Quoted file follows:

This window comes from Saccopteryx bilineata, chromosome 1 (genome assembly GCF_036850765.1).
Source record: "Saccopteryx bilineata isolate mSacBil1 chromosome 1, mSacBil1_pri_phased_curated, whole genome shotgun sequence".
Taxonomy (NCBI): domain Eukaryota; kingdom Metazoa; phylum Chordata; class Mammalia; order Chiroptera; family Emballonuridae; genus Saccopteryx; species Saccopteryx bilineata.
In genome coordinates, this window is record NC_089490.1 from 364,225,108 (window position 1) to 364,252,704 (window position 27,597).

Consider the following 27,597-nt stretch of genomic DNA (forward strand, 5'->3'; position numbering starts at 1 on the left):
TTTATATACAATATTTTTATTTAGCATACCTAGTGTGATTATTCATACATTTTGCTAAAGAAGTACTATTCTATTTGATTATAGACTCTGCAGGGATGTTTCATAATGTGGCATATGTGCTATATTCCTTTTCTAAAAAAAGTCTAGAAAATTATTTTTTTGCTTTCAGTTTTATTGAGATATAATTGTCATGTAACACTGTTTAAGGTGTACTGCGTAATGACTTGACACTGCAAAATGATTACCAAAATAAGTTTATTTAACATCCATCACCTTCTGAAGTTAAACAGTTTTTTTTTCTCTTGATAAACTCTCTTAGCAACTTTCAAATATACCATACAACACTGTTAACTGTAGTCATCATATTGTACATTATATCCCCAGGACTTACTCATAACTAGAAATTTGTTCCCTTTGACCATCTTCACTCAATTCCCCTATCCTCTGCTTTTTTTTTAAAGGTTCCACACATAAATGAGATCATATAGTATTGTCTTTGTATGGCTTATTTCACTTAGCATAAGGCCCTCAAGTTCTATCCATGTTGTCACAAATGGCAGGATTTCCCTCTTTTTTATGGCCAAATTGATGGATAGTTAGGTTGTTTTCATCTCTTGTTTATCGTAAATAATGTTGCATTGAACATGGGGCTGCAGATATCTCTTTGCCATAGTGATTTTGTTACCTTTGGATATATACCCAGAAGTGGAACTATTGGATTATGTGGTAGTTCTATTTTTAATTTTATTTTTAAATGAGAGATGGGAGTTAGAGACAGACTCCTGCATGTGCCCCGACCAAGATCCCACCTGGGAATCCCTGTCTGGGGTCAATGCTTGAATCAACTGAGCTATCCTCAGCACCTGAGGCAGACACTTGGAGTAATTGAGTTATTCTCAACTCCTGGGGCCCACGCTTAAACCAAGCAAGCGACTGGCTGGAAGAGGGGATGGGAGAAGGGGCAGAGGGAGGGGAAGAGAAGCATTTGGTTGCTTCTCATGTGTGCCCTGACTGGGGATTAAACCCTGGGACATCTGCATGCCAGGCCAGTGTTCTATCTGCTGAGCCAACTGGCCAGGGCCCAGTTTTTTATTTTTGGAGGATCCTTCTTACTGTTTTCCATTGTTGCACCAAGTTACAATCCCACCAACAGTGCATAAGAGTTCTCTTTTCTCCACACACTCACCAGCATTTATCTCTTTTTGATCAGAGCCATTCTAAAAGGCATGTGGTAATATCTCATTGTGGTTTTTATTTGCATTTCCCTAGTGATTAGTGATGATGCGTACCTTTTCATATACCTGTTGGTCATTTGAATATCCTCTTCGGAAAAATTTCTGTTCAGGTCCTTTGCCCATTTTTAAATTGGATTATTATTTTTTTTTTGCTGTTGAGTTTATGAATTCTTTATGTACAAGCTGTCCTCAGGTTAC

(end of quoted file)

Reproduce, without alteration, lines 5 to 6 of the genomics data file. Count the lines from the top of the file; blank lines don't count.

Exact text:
Consider the following 27,597-nt stretch of genomic DNA (forward strand, 5'->3'; position numbering starts at 1 on the left):
TTTATATACAATATTTTTATTTAGCATACCTAGTGTGATTATTCATACATTTTGCTAAAGAAGTACTATTCTATTTGATTATAGACTCTGCAGGGATGTTTCATAATGTGGCATATGTGCTATATTCCTTTTCTAAAAAAAGTCTAGAAAATTATTTTTTTGCTTTCAGTTTTATTGAGATATAATTGTCATGTAACACTGTTTAAGGTGTACTGCGTAATGACTTGACACTGCAAAATGATTACCAAAATAAGTTTATTTAACATCCATCACCTTCTGAAGTTAAACAGTTTTTTTTTCTCTTGATAAACTCTCTTAGCAACTTTCAAATATACCATACAACACTGTTAACTGTAGTCATCATATTGTACATTATATCCCCAGGACTTACTCATAACTAGAAATTTGTTCCCTTTGACCATCTTCACTCAATTCCCCTATCCTCTGCTTTTTTTTTAAAGGTTCCACACATAAATGAGATCATATAGTATTGTCTTTGTATGGCTTATTTCACTTAGCATAAGGCCCTCAAGTTCTATCCATGTTGTCACAAATGGCAGGATTTCCCTCTTTTTTATGGCCAAATTGATGGATAGTTAGGTTGTTTTCATCTCTTGTTTATCGTAAATAATGTTGCATTGAACATGGGGCTGCAGATATCTCTTTGCCATAGTGATTTTGTTACCTTTGGATATATACCCAGAAGTGGAACTATTGGATTATGTGGTAGTTCTATTTTTAATTTTATTTTTAAATGAGAGATGGGAGTTAGAGACAGACTCCTGCATGTGCCCCGACCAAGATCCCACCTGGGAATCCCTGTCTGGGGTCAATGCTTGAATCAACTGAGCTATCCTCAGCACCTGAGGCAGACACTTGGAGTAATTGAGTTATTCTCAACTCCTGGGGCCCACGCTTAAACCAAGCAAGCGACTGGCTGGAAGAGGGGATGGGAGAAGGGGCAGAGGGAGGGGAAGAGAAGCATTTGGTTGCTTCTCATGTGTGCCCTGACTGGGGATTAAACCCTGGGACATCTGCATGCCAGGCCAGTGTTCTATCTGCTGAGCCAACTGGCCAGGGCCCAGTTTTTTATTTTTGGAGGATCCTTCTTACTGTTTTCCATTGTTGCACCAAGTTACAATCCCACCAACAGTGCATAAGAGTTCTCTTTTCTCCACACACTCACCAGCATTTATCTCTTTTTGATCAGAGCCATTCTAAAAGGCATGTGGTAATATCTCATTGTGGTTTTTATTTGCATTTCCCTAGTGATTAGTGATGATGCGTACCTTTTCATATACCTGTTGGTCATTTGAATATCCTCTTCGGAAAAATTTCTGTTCAGGTCCTTTGCCCATTTTTAAATTGGATTATTATTTTTTTTTTGCTGTTGAGTTTATGAATTCTTTATGTACAAGCTGTCCTCAGGTTAC